If you’re an Uber rider, you’re definitely familiar with their practice of surge pricing. That’s when you need a cab on a rainy Friday during rush hour and Uber quotes you twice what you normally pay for the ride. It’s completely legal and–I have to admit–kind of genius. So much so that other businesses–from airlines to hotels to freight carriers–have been using variations of this model for years. But now the practice is making its way into the restaurant industry.
Bloomberg recently reported that a well-known London restaurant called Bob Bob Ricard is implementing a surge pricing model this month, with prices for the same meals being offered at a 25 percent discount during off-peak times as opposed to its busiest hours. In other words–you get a break on that Monday lunch as opposed to that Saturday dinner.
“The idea just came from looking at how the rest of the world functions,” owner and founder Leonid Shutov said in the Bloomberg report. “Airlines wouldn’t be able to exist, the business model wouldn’t work unless you could balance supply and demand. Everything that we have taken that is widely accepted in the modern economy and applied to restaurants, seems to have worked.”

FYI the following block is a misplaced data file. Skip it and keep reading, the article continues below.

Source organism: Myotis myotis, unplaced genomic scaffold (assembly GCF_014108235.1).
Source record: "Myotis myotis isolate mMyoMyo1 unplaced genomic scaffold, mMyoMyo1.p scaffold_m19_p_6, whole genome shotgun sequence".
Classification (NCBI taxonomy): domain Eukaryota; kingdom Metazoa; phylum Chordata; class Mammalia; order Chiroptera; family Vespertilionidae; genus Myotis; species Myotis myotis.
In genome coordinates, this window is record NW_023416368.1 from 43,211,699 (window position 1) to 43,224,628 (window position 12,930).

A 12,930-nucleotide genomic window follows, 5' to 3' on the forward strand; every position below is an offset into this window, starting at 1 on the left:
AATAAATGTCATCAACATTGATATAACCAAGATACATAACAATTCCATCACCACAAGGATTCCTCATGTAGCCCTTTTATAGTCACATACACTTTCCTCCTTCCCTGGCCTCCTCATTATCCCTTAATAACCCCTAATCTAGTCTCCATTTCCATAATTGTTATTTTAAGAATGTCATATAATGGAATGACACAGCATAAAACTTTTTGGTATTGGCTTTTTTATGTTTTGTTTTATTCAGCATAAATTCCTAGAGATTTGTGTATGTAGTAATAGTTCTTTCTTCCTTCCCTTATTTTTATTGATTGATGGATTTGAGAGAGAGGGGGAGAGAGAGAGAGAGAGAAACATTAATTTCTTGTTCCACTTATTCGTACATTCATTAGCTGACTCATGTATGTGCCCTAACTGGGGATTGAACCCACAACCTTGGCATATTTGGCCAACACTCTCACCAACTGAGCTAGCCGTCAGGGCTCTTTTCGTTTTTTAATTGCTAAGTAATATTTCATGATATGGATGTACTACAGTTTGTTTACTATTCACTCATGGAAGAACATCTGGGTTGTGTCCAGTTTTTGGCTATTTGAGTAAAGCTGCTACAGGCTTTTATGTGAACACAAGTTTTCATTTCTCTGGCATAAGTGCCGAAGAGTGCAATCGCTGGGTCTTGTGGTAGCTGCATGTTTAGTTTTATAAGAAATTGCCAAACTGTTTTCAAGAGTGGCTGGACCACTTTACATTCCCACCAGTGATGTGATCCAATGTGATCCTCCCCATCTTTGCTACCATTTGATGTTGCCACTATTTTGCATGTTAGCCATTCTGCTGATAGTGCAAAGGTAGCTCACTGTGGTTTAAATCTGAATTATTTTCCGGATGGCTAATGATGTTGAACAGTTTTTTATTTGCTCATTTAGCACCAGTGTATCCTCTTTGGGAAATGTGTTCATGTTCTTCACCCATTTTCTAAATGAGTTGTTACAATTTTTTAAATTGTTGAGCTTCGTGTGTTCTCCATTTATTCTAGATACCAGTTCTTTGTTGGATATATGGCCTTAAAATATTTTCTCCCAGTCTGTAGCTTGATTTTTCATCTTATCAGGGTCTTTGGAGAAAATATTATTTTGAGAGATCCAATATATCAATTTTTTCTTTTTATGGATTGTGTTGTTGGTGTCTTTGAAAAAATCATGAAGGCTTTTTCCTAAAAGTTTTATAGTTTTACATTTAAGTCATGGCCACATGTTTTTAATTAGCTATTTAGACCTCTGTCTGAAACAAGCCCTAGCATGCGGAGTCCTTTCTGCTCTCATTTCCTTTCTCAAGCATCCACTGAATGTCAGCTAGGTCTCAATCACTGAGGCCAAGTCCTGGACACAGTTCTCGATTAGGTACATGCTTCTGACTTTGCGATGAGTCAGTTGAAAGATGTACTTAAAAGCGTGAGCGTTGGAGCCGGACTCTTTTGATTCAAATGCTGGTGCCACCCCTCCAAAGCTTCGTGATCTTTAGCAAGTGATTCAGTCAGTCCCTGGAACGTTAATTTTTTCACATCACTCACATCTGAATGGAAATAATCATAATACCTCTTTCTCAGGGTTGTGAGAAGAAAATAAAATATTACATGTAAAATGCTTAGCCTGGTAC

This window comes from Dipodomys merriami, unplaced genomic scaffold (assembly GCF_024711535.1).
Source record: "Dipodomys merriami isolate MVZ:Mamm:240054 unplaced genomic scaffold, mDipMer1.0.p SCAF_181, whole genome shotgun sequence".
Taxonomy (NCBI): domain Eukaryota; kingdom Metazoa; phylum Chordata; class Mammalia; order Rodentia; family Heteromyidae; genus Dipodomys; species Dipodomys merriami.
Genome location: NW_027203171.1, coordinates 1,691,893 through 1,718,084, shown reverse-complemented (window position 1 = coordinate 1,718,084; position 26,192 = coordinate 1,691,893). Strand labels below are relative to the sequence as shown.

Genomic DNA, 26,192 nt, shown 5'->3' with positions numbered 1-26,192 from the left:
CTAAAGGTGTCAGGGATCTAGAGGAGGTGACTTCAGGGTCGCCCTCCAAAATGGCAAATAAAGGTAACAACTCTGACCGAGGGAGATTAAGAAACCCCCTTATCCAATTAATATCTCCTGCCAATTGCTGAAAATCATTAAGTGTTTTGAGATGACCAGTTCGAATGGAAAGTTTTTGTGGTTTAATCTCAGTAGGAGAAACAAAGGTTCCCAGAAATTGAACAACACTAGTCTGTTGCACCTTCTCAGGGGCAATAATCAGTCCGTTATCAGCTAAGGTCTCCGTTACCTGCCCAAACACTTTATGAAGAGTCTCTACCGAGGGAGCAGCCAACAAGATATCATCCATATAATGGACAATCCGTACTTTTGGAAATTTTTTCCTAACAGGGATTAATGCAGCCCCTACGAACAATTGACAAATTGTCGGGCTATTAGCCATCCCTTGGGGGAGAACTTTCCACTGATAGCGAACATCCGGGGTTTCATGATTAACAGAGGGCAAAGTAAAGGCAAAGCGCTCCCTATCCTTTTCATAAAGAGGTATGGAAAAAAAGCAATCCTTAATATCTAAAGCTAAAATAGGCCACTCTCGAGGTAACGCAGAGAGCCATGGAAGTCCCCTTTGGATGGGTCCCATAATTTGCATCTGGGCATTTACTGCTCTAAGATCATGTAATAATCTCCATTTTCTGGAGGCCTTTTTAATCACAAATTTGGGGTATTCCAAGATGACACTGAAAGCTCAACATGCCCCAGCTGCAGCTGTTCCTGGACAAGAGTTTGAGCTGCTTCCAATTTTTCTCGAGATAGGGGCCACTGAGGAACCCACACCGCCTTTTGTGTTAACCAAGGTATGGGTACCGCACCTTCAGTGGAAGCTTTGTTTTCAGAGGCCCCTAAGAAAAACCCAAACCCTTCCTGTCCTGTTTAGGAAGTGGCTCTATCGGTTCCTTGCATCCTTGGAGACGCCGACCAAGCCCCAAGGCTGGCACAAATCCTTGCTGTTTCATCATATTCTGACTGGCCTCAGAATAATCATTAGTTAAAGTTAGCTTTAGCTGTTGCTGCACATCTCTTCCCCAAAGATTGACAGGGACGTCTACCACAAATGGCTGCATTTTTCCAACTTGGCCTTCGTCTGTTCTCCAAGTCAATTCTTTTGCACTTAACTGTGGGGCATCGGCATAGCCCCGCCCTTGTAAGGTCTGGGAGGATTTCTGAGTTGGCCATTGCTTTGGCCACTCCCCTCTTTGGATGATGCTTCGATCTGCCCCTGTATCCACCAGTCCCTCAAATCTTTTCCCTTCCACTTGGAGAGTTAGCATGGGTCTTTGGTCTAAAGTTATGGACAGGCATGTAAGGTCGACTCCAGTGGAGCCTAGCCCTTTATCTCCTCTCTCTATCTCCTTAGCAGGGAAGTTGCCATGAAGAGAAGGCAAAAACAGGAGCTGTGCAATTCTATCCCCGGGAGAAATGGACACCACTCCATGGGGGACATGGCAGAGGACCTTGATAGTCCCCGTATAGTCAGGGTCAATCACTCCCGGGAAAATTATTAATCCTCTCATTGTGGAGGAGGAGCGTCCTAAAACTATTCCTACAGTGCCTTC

Other restaurateurs in London are keeping a close eye on this practice, and so should you, even you run an eatery in Detroit or Austin.
Of course, many are worried that the practice could turn off potential customers or come across as too gimmicky. But you can’t argue with the cash flow. Shutov thinks serving great meals at a reduced price will increase traffic during the slower lunch hours and increase profits.
“We are not changing the menu,” he says. “We are not trying to entice customers with anything from what they know and love. We are just saying that on certain days it will cost less. It’s what we learn in economics 101.”
Of course, your grandparents in Florida have known about surge pricing for years. They call it the “early bird discount.”